Craving better health

The first time I participated in a research study was back in 1985. Prior to that, it had never crossed my mind that research participation would be important. I was young, healthy, and frankly … naïve.

Rose on her way to see the doctor, 1985

Rose on her way to see the doctor, 1985

Our first child had been born prematurely after years of trying to conceive. At my first prenatal appointment for our second child, my doctor asked if I would consider enrolling me and our unborn child in a research study sponsored by the March of Dimes.

My doctor was a specialist in high risk pregnancy at Ohio State and he told me that participating in this study might save lives in the future by helping scientists understand and prevent premature labor and births. I decided to enroll in the study, and years later I am so glad that I did.

After working in research study recruitment all these years, I now understand how breakthroughs in research have come from studies like the one I volunteered for 28 years ago. Studies like the one I volunteered for have led to the development of tests and therapies (like PKU tests, surfactant, and nitric oxide) that are saving thousands of babies and have become standard.

Once enrolled, I was randomized into a “control” group that meant my prenatal appointments would use the normal standard of care at the time. If I had been placed in the “intervention” group, my prenatal appointments would have included more frequent visits to the doctor and additional evaluations to see if the extra care would help to prevent premature labor and/or birth.

The study was not a substitute for my normal clinical care, and I was still well cared for even though I was participating in a research study. After my first experience of participating in a research study, I became more aware of how much researchers need volunteers of all kinds.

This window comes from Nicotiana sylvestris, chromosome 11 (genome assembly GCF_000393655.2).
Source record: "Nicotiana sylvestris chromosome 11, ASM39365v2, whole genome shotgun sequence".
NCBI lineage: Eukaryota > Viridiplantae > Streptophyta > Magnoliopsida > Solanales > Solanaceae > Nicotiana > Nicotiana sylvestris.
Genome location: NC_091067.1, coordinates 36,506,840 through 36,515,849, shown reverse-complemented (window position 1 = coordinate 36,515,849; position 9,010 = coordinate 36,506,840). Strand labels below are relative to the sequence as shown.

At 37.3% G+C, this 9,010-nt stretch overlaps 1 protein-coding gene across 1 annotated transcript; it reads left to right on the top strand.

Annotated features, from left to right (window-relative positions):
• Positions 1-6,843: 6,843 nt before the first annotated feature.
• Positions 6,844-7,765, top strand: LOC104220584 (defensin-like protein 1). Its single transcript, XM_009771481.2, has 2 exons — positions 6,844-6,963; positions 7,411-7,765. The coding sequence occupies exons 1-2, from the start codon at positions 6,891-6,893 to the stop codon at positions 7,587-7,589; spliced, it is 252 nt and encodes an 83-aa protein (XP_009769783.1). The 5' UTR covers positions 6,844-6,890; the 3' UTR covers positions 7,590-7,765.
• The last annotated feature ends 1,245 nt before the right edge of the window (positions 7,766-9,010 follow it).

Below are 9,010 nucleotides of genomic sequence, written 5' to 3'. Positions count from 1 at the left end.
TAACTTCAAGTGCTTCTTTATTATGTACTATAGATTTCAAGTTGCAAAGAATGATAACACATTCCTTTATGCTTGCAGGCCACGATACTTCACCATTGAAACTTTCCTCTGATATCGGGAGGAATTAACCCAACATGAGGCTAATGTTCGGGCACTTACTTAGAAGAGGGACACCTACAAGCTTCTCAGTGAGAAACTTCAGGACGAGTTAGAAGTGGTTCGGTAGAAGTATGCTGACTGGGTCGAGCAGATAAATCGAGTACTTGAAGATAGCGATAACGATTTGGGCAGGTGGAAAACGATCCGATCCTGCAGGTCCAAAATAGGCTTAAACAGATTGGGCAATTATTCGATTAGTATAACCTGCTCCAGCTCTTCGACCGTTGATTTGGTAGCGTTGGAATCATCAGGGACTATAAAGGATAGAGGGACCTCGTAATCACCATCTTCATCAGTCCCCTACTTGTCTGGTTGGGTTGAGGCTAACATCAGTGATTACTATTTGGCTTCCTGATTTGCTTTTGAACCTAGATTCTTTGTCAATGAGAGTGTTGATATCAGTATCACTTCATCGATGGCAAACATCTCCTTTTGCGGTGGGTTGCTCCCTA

I have since enrolled our children in several research studies, including one in which both were controls in a grief study that was evaluating children who had lost both parents at an early age. Our children enjoyed answering the questions and knowing that they might help orphaned children. They even received a small stipend for their contribution to the study.

Currently my husband and I frequently volunteer for research studies examining health issues that we find interesting. I have participated in a couple dozen studies over the years, ranging from single visit studies to research studies that have continued for several years. I have served as a “healthy volunteer,” as well as research studies specifically looking for volunteers with a medical history like mine.

There are studies out there for every person, of every age and health status. The most important people on the research team for any study are the volunteers. Without research study volunteers, it doesn’t matter how brilliant a researcher’s theories may seem.

Research study volunteers provide the information needed for new discoveries, treatments and sometimes even cures for diseases. Participating in that first research study back in 1985 opened my eyes to the importance of being a research study volunteer.

Research is our best hope for treating and preventing conditions that affect the health of everyone. Understanding this inspires me to continue volunteering for research studies and become part of the answer.


Rose Kegler Hallarn research recruitment program director

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Categories: Opportunities to Participate in Research, The Participant's Point of View

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